How to improve the performance while do matrix operation

I am a new Julia user. When doing matrix operations, there is some confusion about the performance of the code.

Format 1

C=0
A=[2 4 1; 4 1 4; 4 2 3]

@time for i=1:10000000
    global A=A/i
    A=A+A'
    global C=C+sum(A)
end
C

3.792766 seconds (60.00 M allocations: 3.576 GiB, 3.94% gc time)

It takes 3.79s.

Format 2

By referring to documents, the global variables is avoided:

A=[2.0 4 1; 4 1 4; 4 2 3]

function loop_over_global(A::Array{Float64,2})
    c=0.0
    for i=1:10000000
        A=A/i
        A=A.+A'
        c+=sum(A)
    end
    return c
end

@time loop_over_global(A)

1.594670 seconds (20.04 M allocations: 2.982 GiB, 10.59% gc time)

It takes 1.59s.

Format 3

By replacing the default matrix operations into loop operations:

A=[2.0 4 1; 4 1 4; 4 2 3]

function loop_over_global(A::Array{Float64,2})
    c=0.0
    for i=1:10^7
        for k=1:3
            for j=1:3
                A[j,k]=A[j,k]/i
            end
        end
        
        for k=1:3
            for j=k:3
                A[j,k]=A[j,k]+A'[j,k]
            end
        end
        
        for k=1:3
            for j=1:k-1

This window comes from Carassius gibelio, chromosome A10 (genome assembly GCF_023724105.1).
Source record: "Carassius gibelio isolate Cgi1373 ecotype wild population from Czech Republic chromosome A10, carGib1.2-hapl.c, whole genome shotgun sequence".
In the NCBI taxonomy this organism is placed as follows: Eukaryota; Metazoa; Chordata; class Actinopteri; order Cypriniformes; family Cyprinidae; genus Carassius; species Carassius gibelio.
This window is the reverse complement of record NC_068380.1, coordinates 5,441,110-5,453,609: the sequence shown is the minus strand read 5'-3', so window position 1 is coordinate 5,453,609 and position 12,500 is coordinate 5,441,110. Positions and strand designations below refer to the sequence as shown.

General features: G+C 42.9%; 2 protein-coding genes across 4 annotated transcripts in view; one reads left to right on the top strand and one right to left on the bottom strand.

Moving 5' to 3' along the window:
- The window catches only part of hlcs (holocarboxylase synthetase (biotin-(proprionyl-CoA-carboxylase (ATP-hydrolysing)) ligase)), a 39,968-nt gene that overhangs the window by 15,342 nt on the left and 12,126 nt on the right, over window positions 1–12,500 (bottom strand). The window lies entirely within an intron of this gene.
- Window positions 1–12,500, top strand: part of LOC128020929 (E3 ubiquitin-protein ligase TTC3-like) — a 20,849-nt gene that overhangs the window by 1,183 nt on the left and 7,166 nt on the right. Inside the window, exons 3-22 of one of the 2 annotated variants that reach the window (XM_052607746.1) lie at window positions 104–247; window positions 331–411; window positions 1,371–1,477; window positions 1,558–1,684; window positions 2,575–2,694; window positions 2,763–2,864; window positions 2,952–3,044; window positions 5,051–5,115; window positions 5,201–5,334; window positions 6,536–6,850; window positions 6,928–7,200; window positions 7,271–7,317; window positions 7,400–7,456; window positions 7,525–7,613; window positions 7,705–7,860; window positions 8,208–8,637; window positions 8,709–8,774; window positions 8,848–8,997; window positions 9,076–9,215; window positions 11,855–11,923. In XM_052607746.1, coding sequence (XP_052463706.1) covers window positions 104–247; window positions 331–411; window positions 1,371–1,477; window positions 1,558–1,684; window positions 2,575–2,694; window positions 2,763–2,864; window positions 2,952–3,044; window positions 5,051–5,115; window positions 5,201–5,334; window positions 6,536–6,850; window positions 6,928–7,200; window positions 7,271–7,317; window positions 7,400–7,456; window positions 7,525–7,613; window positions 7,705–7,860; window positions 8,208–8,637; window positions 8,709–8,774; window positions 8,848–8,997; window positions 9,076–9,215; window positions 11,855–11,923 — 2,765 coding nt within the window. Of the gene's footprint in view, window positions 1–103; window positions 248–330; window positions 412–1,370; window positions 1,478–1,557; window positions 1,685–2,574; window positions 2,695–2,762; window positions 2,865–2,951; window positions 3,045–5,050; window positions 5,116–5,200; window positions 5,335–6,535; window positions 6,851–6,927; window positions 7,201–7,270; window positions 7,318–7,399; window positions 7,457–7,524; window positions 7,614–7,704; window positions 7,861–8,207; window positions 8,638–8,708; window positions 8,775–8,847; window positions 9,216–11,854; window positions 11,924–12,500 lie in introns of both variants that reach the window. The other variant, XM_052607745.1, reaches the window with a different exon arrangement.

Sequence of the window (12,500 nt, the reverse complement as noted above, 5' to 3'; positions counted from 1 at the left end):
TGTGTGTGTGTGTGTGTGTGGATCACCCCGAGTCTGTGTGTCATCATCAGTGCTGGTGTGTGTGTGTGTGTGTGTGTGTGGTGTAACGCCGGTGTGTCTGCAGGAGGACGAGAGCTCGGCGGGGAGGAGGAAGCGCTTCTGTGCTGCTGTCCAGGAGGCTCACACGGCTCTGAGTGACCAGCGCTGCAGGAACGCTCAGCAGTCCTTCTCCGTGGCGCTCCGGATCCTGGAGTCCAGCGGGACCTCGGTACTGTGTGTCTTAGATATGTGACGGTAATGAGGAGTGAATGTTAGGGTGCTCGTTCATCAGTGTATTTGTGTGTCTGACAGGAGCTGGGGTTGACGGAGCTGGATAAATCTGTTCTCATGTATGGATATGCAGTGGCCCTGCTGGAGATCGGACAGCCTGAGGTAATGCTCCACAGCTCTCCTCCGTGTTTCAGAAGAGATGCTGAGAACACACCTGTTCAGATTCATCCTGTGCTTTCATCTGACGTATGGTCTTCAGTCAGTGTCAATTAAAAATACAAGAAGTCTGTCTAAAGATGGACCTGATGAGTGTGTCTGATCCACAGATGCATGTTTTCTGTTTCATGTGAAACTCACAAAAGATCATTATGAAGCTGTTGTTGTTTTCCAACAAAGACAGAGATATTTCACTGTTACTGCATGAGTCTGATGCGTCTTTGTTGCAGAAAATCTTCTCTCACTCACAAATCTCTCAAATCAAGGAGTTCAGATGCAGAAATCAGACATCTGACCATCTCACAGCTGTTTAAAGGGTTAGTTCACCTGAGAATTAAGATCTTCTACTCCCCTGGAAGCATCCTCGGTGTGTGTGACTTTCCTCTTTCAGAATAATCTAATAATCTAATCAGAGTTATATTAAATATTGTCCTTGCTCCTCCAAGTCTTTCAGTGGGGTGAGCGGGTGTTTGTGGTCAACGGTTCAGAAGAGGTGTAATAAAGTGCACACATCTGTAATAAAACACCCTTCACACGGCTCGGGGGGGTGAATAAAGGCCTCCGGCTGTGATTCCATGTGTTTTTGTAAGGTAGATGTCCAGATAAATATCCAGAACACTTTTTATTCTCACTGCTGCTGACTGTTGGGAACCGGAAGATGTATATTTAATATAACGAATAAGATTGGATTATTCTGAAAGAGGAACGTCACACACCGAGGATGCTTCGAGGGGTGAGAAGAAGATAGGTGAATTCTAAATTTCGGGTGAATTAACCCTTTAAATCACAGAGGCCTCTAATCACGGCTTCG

A[j,k]=A[k,j]
            end
        end
        
        c+=sum(A)
    end
    return c
end

@time loop_over_global(A)

0.442143 seconds (82.71 k allocations: 4.293 MiB)

It takes 0.44s.

Fortran code

    program main

    integer(kind=8):: ip,i,j
    real(kind=8):: A(3,3),c,t1,t2


    c=0.0
    A(1,1) = 2; A(1,2) = 4; A(1,3) = 1;
    A(2,1) = 4; A(2,2) = 1; A(2,3) = 4;
    A(3,1) = 4; A(3,2) = 2; A(3,3) = 3;

    call cpu_time(t1)
    do ip=1,10000000
        A=A/ip

        A=A+transpose(A)

        do i=1,3
            do j=1,3
                c=c+A(j,i)
            enddo
        enddo
    enddo
    call cpu_time(t2)

    write(*,*) c,t2-t1

    end

Uing IVF2011. It takes 0.25s.

I am very confused about the performance difference between format 2 and format 3. And can Julia code be further improved?

Adding @inbounds made it about 2x faster which should match Fortran on your computer. I also put together the double loops: this is just a style thing. The code is this:

A=[2.0 4 1; 4 1 4; 4 2 3]
function loop_over_global(A)
    c=0.0
    @inbounds for i=1:10^7
        for k=1:3, j=1:3
          A[j,k]=A[j,k]/i
        end

        for k=1:3, j=k:3
          A[j,k]=A[j,k]+A'[j,k]
        end

        for k=1:3, j=1:k-1
          A[j,k]=A[k,j]
        end

        c+=sum(A)
    end
    return c
end

@time loop_over_global(A)
@time loop_over_global(A)
2 Likes